Newcastle boss Alan Pardew urged his players to use their spirited derby display at Sunderland as a platform to belatedly kickstart their season.
The Magpies defended an early lead with 10 men after Cheick Tiote's dismissal until five minutes from time before finally conceding as Sunderland snatched a 1-1 draw at the Stadium of Light.
However, while disappointed not to have returned to Tyneside with a victory which looked to be theirs for the taking, Pardew was confident they could use a gutsy performance as a springboard.
He said: "What can I take from this game? I can't take any negative at all, all I am taking is positives.
"But we spoke in the dressing room about really kicking on now because we have had excuses. We haven't really used them, but we have had injuries and suspensions and we have not really moaned about it.
"But we had our full tape today and it showed. Now we have (Club) Brugge and West Brom and we have got to win those games, we have got to win them."
Newcastle could hardly have got off to a better start when Yohan Cabaye fired them ahead with less than three minutes gone after goalkeeper Simon Mignolet could only block Demba Ba's shot at his near post.
But the visitors' task increased in difficulty with 25 minutes gone when midfield enforcer Tiote was sent off for a studs-up challenge on Steven Fletcher.
Newcastle coped admirably with everything the Black Cats threw at them with skipper Fabricio Coloccini marshalling his team superbly, but they finally cracked with 85 minutes gone.
John O'Shea was allowed to meet Sebastian Larsson's deep free-kick with a glancing header which hit Ba and flew past goalkeeper Tim Krul and into the net.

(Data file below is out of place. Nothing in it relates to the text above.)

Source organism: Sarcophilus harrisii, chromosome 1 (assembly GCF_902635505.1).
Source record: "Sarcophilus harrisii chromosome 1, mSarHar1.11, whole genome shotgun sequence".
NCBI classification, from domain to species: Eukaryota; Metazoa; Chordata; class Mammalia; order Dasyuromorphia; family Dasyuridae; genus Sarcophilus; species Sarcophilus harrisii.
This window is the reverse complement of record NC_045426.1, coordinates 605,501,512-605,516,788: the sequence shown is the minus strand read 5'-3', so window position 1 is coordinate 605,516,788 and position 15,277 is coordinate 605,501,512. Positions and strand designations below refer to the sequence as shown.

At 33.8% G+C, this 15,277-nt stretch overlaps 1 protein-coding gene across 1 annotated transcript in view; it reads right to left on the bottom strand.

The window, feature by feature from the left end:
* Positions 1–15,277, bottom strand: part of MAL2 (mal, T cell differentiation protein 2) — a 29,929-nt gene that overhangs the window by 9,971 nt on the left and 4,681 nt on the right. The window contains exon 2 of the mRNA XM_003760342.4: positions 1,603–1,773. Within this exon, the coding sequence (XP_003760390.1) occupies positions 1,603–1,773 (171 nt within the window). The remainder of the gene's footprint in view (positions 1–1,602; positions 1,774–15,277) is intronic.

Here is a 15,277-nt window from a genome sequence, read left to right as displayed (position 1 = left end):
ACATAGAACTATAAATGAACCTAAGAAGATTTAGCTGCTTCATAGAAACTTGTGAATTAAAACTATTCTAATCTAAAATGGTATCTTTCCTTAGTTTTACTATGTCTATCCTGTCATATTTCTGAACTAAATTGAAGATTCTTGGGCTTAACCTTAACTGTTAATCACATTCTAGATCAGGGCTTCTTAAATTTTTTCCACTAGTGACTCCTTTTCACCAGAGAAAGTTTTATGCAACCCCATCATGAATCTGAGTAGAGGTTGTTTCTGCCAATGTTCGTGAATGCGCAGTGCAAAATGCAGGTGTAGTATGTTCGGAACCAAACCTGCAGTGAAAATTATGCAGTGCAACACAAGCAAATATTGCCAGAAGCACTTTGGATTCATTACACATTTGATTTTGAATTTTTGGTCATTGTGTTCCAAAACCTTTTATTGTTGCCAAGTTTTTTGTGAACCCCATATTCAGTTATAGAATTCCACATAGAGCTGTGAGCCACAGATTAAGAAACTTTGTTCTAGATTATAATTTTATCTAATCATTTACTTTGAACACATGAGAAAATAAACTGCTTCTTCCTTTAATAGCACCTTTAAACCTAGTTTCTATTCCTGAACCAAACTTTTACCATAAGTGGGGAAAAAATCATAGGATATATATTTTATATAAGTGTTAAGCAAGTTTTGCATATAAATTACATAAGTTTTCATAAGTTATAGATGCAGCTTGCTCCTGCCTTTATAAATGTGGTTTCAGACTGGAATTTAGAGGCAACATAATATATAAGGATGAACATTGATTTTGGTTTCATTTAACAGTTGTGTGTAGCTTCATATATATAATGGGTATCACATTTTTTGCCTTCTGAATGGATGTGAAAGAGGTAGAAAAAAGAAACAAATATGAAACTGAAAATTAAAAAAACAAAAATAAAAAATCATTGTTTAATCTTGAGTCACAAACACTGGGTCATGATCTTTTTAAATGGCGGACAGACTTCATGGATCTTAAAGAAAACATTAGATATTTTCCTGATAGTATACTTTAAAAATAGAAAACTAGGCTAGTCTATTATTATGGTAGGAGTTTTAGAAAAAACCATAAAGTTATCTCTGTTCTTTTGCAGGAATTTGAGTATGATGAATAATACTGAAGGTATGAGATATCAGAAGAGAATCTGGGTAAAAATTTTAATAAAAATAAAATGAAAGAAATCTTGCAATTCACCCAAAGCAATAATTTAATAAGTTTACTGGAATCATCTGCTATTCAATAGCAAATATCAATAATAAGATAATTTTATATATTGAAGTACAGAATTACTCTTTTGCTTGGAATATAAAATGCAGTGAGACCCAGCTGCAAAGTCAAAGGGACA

Pardew said: "It would have been one of the greatest victories, I think, if we had managed to hold on because 60 minutes is a long time with 10 men.
"But towards the end of the game we just started to tire, we couldn't quite keep the ball as we would have liked and then there were perhaps too many crosses coming in."
Opposite number Martin O'Neill too hoped a battling point might prove the catalyst for Sunderland's season, which has seen them win just once in seven Barclays Premier League outings after ending the last campaign without a victory in eight.
He said: "I must admit it was a genuine experience for me. The noise that greeted the kick-off was just awesome, but the noise which greeted our equalising goal was something I seriously won't forget in a hurry.
"It was a tough old game. I just thought our creative players are finding it a bit tough at this minute.
"We just need our creative players to get back to what they are capable of doing, and I am hoping obviously we can rectify that in the next few weeks."